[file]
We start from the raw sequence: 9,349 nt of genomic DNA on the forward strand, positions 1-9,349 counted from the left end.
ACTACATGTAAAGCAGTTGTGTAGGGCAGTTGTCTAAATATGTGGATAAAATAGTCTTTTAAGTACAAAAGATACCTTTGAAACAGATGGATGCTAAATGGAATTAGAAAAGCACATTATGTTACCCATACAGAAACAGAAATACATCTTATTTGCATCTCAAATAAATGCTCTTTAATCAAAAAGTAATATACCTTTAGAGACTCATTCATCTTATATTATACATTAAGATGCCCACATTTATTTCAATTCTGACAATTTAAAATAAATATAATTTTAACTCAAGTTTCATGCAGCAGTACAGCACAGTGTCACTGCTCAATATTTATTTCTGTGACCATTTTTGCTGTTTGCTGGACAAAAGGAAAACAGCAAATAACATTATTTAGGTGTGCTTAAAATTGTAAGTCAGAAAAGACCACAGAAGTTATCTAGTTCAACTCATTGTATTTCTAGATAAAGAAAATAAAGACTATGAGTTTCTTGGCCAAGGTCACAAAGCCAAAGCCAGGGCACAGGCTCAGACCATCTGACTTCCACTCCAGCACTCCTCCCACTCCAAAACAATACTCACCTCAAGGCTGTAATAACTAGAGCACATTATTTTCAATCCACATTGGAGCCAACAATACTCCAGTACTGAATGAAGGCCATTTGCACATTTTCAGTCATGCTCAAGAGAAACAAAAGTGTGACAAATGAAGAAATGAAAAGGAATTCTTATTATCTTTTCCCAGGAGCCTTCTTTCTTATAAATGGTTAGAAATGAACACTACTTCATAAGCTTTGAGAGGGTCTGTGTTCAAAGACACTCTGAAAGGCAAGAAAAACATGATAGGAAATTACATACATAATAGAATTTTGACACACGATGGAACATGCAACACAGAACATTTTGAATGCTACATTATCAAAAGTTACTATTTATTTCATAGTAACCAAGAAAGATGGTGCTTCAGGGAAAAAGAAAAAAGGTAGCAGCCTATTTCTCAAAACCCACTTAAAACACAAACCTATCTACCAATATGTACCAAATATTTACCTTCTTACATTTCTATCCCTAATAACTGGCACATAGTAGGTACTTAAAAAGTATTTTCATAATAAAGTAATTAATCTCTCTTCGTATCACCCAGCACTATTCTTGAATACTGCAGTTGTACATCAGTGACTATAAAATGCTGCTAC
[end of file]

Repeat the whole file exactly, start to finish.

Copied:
We start from the raw sequence: 9,349 nt of genomic DNA on the forward strand, positions 1-9,349 counted from the left end.
ACTACATGTAAAGCAGTTGTGTAGGGCAGTTGTCTAAATATGTGGATAAAATAGTCTTTTAAGTACAAAAGATACCTTTGAAACAGATGGATGCTAAATGGAATTAGAAAAGCACATTATGTTACCCATACAGAAACAGAAATACATCTTATTTGCATCTCAAATAAATGCTCTTTAATCAAAAAGTAATATACCTTTAGAGACTCATTCATCTTATATTATACATTAAGATGCCCACATTTATTTCAATTCTGACAATTTAAAATAAATATAATTTTAACTCAAGTTTCATGCAGCAGTACAGCACAGTGTCACTGCTCAATATTTATTTCTGTGACCATTTTTGCTGTTTGCTGGACAAAAGGAAAACAGCAAATAACATTATTTAGGTGTGCTTAAAATTGTAAGTCAGAAAAGACCACAGAAGTTATCTAGTTCAACTCATTGTATTTCTAGATAAAGAAAATAAAGACTATGAGTTTCTTGGCCAAGGTCACAAAGCCAAAGCCAGGGCACAGGCTCAGACCATCTGACTTCCACTCCAGCACTCCTCCCACTCCAAAACAATACTCACCTCAAGGCTGTAATAACTAGAGCACATTATTTTCAATCCACATTGGAGCCAACAATACTCCAGTACTGAATGAAGGCCATTTGCACATTTTCAGTCATGCTCAAGAGAAACAAAAGTGTGACAAATGAAGAAATGAAAAGGAATTCTTATTATCTTTTCCCAGGAGCCTTCTTTCTTATAAATGGTTAGAAATGAACACTACTTCATAAGCTTTGAGAGGGTCTGTGTTCAAAGACACTCTGAAAGGCAAGAAAAACATGATAGGAAATTACATACATAATAGAATTTTGACACACGATGGAACATGCAACACAGAACATTTTGAATGCTACATTATCAAAAGTTACTATTTATTTCATAGTAACCAAGAAAGATGGTGCTTCAGGGAAAAAGAAAAAAGGTAGCAGCCTATTTCTCAAAACCCACTTAAAACACAAACCTATCTACCAATATGTACCAAATATTTACCTTCTTACATTTCTATCCCTAATAACTGGCACATAGTAGGTACTTAAAAAGTATTTTCATAATAAAGTAATTAATCTCTCTTCGTATCACCCAGCACTATTCTTGAATACTGCAGTTGTACATCAGTGACTATAAAATGCTGCTAC